Risk
2/12/2014
10:43 AM
Dark Reading
Dark Reading
Products and Releases
50%
50%

Entrust Provides Answer To Deprecation Of Non-FQDN SSL Certificates

Entrust has introduced Private SSL Certificates that provide a method for the continued use of nonregistered domain names

DALLAS, Feb. 12, 2014 /PRNewswire/ -- The use of non-fully qualified domain names (FQDN) in publically trusted certificates is being deprecated by November 1, 2015, and existing certificates containing non-FQDNs will be revoked by all public certification authorities by October 1, 2016. To help simplify this change, Entrust, Inc. introduces Private SSL Certificates that provide organizations an easy and affordable method for the continued use of non-registered domain names.

"While this is an important change to help strengthen the CA trust infrastructure, Entrust strongly believes there should be simple means for organizations to properly adapt to the new policies," said David Rockvam, Entrust Senior Vice President of Product Management and SaaS Offerings. "This new type of internal SSL certificate helps ensure security is not compromised and wholesale changes aren't required within the organization."

Per the CA/Browser Forum's latest Baseline Requirements, publicly trusted SSL certificates that use non-registered domains represent security vulnerabilities in the SSL trust chain. As a convenience for users, many servers in corporate networks are reachable by local names such as "mail," "wiki" or "hr." Most publicly trusted certificates for non-unique names are deployed in the context of local networks to enable trust in these local names without the additional cost of provisioning a new trust root to clients.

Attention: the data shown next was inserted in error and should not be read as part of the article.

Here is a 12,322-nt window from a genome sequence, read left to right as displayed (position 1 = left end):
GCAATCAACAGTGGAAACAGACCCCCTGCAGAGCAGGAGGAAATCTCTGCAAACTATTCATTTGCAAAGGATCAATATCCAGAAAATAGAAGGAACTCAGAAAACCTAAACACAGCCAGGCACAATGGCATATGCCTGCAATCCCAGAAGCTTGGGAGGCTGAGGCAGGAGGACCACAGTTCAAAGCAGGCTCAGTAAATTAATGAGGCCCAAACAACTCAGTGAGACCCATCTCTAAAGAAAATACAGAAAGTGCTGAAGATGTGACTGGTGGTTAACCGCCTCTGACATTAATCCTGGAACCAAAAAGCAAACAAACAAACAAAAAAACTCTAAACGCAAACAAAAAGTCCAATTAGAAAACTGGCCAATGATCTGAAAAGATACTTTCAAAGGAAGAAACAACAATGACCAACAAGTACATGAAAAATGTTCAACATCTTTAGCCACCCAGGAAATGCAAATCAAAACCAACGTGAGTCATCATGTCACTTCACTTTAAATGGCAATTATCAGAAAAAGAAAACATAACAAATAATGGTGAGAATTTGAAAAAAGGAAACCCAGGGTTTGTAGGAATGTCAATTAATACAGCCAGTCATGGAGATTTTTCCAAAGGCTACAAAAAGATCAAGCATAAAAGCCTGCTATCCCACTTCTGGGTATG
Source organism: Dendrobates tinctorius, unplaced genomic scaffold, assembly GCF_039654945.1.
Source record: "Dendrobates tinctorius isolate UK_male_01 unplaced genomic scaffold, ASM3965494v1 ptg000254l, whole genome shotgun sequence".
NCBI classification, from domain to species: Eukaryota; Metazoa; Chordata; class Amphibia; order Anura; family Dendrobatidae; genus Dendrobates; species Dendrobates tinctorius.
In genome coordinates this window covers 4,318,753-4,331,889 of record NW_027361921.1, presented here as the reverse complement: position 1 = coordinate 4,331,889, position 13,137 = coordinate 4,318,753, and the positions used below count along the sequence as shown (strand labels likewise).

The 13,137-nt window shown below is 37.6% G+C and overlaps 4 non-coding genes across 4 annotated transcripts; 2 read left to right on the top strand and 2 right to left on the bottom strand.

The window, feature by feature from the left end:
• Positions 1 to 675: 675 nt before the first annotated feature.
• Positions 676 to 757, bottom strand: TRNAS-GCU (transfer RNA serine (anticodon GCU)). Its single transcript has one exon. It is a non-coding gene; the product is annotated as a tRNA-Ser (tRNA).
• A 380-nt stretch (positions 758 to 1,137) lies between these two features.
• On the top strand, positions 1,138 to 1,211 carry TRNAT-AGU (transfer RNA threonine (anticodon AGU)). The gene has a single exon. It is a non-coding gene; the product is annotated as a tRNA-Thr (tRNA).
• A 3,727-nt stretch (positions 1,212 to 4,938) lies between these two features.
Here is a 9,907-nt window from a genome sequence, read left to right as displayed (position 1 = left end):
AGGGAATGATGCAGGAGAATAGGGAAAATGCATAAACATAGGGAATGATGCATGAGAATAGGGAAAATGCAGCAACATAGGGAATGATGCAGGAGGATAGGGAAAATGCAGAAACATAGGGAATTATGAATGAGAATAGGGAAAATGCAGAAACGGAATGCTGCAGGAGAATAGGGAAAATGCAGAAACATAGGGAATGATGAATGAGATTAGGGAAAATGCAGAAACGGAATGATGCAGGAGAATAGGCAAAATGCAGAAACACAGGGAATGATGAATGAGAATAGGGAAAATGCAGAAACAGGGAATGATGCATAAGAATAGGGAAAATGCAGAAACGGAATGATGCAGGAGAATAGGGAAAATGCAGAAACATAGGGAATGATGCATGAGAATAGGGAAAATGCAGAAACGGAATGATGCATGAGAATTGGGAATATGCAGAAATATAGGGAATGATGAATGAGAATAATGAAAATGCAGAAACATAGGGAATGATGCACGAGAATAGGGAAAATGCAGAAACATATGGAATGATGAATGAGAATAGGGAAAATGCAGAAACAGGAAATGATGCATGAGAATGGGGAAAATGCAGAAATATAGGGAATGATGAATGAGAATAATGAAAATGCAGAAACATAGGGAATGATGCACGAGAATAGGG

This may be especially desirable for networks lacking centralized policy deployment and management tools, such as "Bring Your Own Device" environments.

Unfortunately, even these legitimate deployments come with hidden dangers, and such certificates are frequently misused.

To combat this vulnerability, Entrust Private SSL Certificates provide the same key sizes, signing algorithms, validity periods and CA protection as Entrust's proven publicly trusted SSL certificates -- all issued via a private shared CA that ensures no two names are alike.

As an alternative, an organization also may elect to switch all internal SSL certificates to FQDNs and continue to use publically trusted SSL certificates.

Root certificate trust is automatically delivered by the operating system or the browser without the organization's IT involvement. Properly changing domain names, however, could take an extended period of time -- or even break integrations -- as they may be hard-coded into existing applications.

To help organizations understand the changes, Entrust offers a complimentary white paper, "Guidance on Non-FQDNs: The Deprecation of Internal Server Names and Reserved IP Addresses," which explains the policy modifications, why it was implemented and recommendations for possible options moving forward under the new requirements.